During the three month winter vacation from boarding school, I checked out The Hundred Greatest Speeches, and memorized speeches for elocution competitions at boarding school: Frederick Douglas on the Fourth of July, Fellow citizens, above your national, tumultuous joy, I hear the mournful wail of millions; Martin Luther King’s resonant and alive, “I have a dream” and “The Gettysburg Address.” Decades later, I still remember them; their rhythms beat in my veins.
* * *
The students hosted marketing festivals to test-market new products, guinea-pigging their relatively affluent and educated visitors into market research in the form of games. My mother played intently and came home with tote bags of Lux Supreme Soap, Bianca Toothpaste, Five Star Chocolate and canned Utterly Butterly Delicious Amul Cheese. My father watched from a distance, quietly amused.
We often had students, faculty, and the Jesuit priests over for dinner, and unconsciously, the romance and magic of business and wealth-creation seeped into my artistic blood during those eight years on the campus of a business school. I borrowed the books the students read in their Organizational Behaviour course from the XLRI library—introductions to psychology, to Transactional Analysis—”I’m OK; You’re OK,” listening intently to conversations on business, thinking I’d be rather good at running one, though fearing I was too literary and poetic to do so. I now do own my own; perhaps those years in faculty housing of a Business School indirectly inspired me to see the world in business as well as poetic terms, untapped wealth-generation ideas blushing unseen everywhere.
* * *
My mother invited particularly bright, charming Catholic students to dinner. They asked us to dance at Christmas dances, bestowed our first kisses on us. Coolness was prized; the cool were “hep,” or the “hep cats”; those who tried too hard were the “pseuds.” In retrospect, there was probably little difference between them.
XLRI had foreign students from all over Asia and the Middle East, but only one African, a Nigerian called Charlie. Charlie fancied Indian woman. Undaunted by repeated, almost inevitable, and sometimes horrified rebuffs, he assiduously proposed marriage to fellow students, stenographers and telephone operators. My father said his secretary burst into his office, wailing, “Charlie asked me to marry him.” The entire college community would now tease the latest intended…until Charlie proposed to someone else.
My mother once invited Charlie to lunch with other students. He talked about women, marriage and weight! In Nigeria, he said, brides were sent to fattening parlours before their wedding day. Being hefty was sexually attractive, he implied, a status symbol. My family claimed Charlie looked straight at me, as he said that. I was five feet two and weighed a hundred and sixteen pounds to the despair of my parents who wanted me to weigh a hundred. They teased, “Well, you could diet, or you could marry Charlie.”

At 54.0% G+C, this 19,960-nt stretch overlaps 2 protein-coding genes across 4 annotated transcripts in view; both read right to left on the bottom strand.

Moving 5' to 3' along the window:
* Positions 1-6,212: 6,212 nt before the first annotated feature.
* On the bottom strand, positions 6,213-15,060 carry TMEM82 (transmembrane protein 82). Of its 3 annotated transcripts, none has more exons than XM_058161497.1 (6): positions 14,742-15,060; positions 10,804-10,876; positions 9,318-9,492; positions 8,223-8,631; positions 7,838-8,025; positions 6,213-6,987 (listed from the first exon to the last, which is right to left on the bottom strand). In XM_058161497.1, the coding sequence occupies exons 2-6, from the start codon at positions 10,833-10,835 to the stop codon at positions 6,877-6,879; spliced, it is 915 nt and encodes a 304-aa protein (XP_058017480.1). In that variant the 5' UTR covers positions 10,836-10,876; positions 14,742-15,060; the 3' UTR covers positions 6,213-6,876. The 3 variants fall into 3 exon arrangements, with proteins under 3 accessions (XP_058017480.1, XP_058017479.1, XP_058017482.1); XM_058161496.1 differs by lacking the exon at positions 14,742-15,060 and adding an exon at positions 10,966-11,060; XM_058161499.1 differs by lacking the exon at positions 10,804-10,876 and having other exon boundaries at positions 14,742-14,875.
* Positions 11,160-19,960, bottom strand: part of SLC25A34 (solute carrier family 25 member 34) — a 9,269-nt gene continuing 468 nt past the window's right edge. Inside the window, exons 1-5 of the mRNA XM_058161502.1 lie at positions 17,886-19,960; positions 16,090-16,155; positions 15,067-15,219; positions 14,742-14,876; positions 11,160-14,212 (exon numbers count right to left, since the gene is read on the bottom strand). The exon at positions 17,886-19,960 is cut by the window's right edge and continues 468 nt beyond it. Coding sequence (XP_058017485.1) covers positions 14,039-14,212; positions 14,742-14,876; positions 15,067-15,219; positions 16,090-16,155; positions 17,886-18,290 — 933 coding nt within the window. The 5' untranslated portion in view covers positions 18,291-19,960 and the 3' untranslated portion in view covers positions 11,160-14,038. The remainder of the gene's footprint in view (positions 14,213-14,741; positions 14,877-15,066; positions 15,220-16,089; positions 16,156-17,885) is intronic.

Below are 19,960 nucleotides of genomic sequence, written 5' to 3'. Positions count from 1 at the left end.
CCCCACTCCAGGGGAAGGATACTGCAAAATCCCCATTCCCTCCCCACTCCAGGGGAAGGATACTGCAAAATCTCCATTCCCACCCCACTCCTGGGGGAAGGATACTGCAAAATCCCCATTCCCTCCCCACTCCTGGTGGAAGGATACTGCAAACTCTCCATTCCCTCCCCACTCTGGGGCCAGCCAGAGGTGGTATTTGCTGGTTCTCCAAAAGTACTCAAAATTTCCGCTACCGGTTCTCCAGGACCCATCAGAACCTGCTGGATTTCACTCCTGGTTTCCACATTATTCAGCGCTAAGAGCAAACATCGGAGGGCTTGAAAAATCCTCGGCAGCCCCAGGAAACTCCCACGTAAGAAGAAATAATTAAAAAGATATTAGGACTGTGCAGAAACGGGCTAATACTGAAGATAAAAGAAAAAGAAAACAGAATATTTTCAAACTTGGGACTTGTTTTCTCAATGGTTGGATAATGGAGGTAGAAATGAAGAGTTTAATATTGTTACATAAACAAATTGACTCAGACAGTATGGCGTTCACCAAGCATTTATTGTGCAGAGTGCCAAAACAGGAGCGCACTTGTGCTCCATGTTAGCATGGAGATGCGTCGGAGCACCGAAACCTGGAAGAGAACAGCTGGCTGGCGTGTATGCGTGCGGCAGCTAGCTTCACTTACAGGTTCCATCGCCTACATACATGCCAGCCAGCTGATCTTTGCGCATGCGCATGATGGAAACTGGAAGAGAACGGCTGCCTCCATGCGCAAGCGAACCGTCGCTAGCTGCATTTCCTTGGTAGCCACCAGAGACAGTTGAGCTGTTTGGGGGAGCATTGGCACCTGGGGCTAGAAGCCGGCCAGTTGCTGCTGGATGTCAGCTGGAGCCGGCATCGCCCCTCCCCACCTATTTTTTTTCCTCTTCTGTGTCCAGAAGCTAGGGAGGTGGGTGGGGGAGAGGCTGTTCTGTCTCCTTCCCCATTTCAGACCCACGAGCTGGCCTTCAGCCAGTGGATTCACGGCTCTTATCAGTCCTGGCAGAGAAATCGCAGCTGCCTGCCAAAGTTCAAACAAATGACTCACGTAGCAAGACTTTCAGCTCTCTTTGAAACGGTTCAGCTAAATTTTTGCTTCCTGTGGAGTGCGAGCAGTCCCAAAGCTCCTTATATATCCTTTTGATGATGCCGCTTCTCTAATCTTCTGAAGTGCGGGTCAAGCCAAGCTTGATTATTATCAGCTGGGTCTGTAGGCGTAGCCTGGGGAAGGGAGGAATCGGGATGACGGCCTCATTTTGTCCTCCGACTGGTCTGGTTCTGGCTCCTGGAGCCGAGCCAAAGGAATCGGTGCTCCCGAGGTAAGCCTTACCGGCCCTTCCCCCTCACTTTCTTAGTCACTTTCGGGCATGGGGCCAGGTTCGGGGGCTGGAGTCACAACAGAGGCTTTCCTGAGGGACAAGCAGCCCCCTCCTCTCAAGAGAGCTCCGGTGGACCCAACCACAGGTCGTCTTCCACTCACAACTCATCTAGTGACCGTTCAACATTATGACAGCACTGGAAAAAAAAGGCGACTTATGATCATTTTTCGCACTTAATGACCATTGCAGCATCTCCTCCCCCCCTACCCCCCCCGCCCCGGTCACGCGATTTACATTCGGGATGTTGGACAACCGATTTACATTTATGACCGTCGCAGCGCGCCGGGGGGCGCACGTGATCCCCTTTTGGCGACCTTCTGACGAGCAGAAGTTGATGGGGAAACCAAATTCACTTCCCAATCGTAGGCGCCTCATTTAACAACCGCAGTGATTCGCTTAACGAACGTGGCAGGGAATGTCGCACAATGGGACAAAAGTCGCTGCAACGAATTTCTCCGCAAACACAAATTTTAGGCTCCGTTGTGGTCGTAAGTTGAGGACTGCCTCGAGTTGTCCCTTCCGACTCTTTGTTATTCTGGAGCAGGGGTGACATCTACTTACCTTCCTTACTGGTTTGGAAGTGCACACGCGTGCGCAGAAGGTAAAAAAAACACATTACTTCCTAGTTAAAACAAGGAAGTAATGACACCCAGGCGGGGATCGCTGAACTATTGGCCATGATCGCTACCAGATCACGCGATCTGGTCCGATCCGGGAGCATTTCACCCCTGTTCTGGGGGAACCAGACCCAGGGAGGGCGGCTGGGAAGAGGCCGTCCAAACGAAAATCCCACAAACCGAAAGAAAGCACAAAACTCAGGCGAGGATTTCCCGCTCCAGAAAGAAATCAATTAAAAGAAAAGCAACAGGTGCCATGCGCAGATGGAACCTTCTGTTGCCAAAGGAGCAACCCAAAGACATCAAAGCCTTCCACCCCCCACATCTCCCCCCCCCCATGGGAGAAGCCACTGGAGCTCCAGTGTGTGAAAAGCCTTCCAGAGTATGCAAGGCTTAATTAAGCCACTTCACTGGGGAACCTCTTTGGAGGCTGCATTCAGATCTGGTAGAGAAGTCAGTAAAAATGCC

* * *
Autodrivers and rickshaw-wallahs called the leafy, secluded campus of Xavier Labor Relations Institute set in a sylvan setting on the outskirts of town “Jayber-Laber.” “Jayber-Laber please,” we said. To the English-speaking, it was XLRI, or serendipitously, XL, Excel, an acronym much milked.
The priests built faculty housing in an enclave adjoining the University; like our house at Tata Steel, housing came with the job, and was surrendered with it. Providing housing helped employers attract talent in a developing economy in which banks did not offer mortgages. (The provident saved, and bought houses with cash, often after retirement; many never did.). Besides, non-taxable perks like housing—TISCO provided medical care, telephone service, and cafeterias–kept the taxable salaries of businessmen in company towns low.
I liked strolling on the quiet, peaceful road which encircled Faculty Housing, two storied apartments, each assigned to two families, on one side of the road, and brilliant red-flowered flame of the forest and bottle brush trees on the other. Each house had two balconies; oases where I sat and gazed at the fiery parasol of the Royal Ponciana trees across the street. The flat was much smaller than our large house at Tata Steel, and laid out on a more open floor plan than most Indian houses, each area glorified by an imprecise American name. When it was decided that we would move about ten miles across town to XLRI, a professor visited us to describe the house. “There are two balconies, and a lobby,” he said. “What’s a lobby?” my mother cheeped up. “And then an alcove.” “What’s an alcove?” she said plaintively.
The faculty and staff of XLRI worked together during the day, and lived a few yards apart in the evenings; almost every family had domestic help, a maid or a cook, who hung out with each other in their off-hours. What was whispered in living rooms, virally transmitted through the servants, reached the rooftops where families relaxed in the evenings. Any illusion of privacy was illusory.